Tell me that your client “takes the art and alchemy of winemaking to unparalleled heights” and I will deep-six it faster than a duck on a June bug.

Tell me that your client “possesses a passion for exceeding perfection beyond all expectations,” and I will hook that press release off the stage.

Tell me that your client “literally created a nationwide buzz with this unique Moscato blend, now trending in sophisticated cocktail venues,” and you are completely out of luck in my book. I mean, please, who the hell do you think you’re talking to?

I realize that press releases are often composed by interns or recent hires at PR and marketing agencies, but age and inexperience don’t necessary demand writing like a 12-year-old. Someone needs to be responsible.

And, since the subject is wine, all you writers of press releases need to know the spelling of grape varieties and how various wines are blended and the differences among wine regions in this country and abroad, and please, for the love of god, Montresor, include the prices of the wines.

For last weekend’s Pizza and Movie Night — the film was Force Majeure — the wine I selected was the Selvapiana Vigneto Bucerchiale 2010, Chianti Rufina Riserva, a 100 percent sangiovese wine fermented in stainless steel tanks with natural yeasts and aged in small French oak barriques. Rufina is the smallest wine-producing entity of the Chianti region, but probably the best-known of the sub-zones. It is also not contiguous with the rest of Chianti or Chianti Classico, lying to the east of Florence in an area singled out for mention by Cosimo III Grand Duke of Florence in his edict of 1716 as one of the zones of superior production. Shielded by the Apennines to the north but accessible to a maritime breeze, Rufina is cooler than the areas of “regular” Chianti to the west. Its relative isolation has kept the wines of Rufina more obscure than Chianti Classico but also less expensive. The ancient estate was originally a summer retreat for the bishops of Florence and then for the families of Florentine merchants. It was purchased in 1827 by Michele Giuntini Selvapiana and is now operated by the fifth generation of his descendants. The estate’s 250 hectares include 60 hectares dedicated to vineyards, 50 to olive groves and 110 in woodland.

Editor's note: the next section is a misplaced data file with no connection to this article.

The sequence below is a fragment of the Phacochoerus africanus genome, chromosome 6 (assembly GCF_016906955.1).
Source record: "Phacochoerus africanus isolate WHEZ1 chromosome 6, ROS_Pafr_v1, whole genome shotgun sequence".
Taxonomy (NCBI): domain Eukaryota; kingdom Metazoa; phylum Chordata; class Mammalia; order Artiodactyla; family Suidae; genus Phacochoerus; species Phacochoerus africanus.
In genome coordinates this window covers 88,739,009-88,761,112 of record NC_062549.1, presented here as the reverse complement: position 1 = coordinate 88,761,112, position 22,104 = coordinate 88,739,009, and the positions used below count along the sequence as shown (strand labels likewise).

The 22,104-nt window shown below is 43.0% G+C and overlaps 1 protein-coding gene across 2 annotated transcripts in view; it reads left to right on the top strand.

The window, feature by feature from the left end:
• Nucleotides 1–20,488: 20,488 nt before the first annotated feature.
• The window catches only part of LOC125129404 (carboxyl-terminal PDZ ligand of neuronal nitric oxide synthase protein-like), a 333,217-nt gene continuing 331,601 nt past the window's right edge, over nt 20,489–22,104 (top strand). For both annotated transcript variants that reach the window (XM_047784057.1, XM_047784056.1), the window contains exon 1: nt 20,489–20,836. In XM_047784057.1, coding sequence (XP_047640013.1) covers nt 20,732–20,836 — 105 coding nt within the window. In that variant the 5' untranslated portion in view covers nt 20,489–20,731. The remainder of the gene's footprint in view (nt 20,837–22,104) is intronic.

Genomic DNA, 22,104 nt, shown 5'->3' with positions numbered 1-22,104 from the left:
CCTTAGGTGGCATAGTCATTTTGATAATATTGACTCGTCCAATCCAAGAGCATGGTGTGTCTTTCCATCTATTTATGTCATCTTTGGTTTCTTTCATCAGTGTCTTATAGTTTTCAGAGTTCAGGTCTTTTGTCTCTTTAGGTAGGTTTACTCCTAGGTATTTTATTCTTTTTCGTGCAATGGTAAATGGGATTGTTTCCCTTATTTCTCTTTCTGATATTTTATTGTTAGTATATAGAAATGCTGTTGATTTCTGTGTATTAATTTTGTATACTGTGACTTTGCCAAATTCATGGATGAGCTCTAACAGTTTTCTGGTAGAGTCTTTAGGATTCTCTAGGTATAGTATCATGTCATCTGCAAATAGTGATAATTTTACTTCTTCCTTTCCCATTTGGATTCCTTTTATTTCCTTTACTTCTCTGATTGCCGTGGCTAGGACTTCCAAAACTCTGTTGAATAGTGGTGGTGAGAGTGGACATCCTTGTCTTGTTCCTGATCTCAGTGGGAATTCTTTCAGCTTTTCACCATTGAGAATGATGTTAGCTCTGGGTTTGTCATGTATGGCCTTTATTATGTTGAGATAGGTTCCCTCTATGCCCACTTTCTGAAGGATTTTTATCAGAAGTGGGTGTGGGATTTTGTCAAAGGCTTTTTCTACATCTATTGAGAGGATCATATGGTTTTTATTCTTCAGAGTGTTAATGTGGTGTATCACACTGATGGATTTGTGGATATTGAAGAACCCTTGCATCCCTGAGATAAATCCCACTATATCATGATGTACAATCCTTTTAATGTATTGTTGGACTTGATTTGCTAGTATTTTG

Selvapiana Bucerchiale 2010, Chianti Rufina Riserva, aged 15 months in French oak, only 10 percent new barrels. The color is an intense dark ruby hue shading to medium at the rim; first out of the glass are aromas of loam and brambles, sandalwood and cloves, with touches of graphite and lavender; the bouquet gradually opens to notes of smoked oolong tea, dried red and black cherries and cranberries and an undertone of iodine and iron, all elements that segue seamlessly to the palate. The wine offers a suave surface over stellar acidity and a vibrant structure that hums like a struck tuning fork; at almost five years after harvest, this sangiovese wine feels young and vigorous, though there’s no mistaking the dry dusty tannins and the finish that embodies the power of lithic austerity. 14.5 percent alcohol. Drink now, with hearty fare centered on roasted or grilled red meat, through 2022 to ’26. Excellent. About $35.

Dalla Terra Winery Direct, Napa, Calif. A sample for review.

For the Bonny Doon Vineyard Le Cigare Volant 2011, Central Coast, owner and winemaker Randall Grahm drew grapes from eight vineyards located all the way from Contra Costa County in the north to Santa Maria Valley in the south. The blend of this Rhone Valley-inspired wine is 37 percent mourvèdre, 34 percent grenache, 20 percent syrah and nine percent cinsault. The color is a rich and radiant dark to medium ruby hue; the bouquet is a complex weaving of fresh and dried red and black raspberries and currants, with notes of mulberry, cloves, sandalwood and rosemary (with a sight touch of the herb’s resinous edge) and undertones of loam, moss, burning leaves and tobacco-leaf. The mood, then, is autumnal, earthy, almost nostalgic; you could even call this wine old-fashioned in its repudiation of plushness, opulence, alcoholic heat and super-ripeness. It is — no surprise — quite dry, riveting in its blazing acidity and dusty, graphite-infused tannins, though neither these tannins nor the subtle, supple oak halo exert undue influence; rather, the intention is to give the wine a spare, faceted structure that will age well while supporting its elegant and mildly spicy black and red fruit effects. 14.2 percent alcohol. Production was 2,527 cases. We drank this bottle with a medium rare flank-steak salad (tomatoes, arugula and avocado) with a shallot vinaigrette. It would also serve well with more robust fare, particularly, in the ideal of my mind’s eye, with roasted venison or pheasant, rabbit pappardelle or something English, like steak-and-kidney pie. Now through 2021 to 2024. Excellent. About $45.

A sample for review.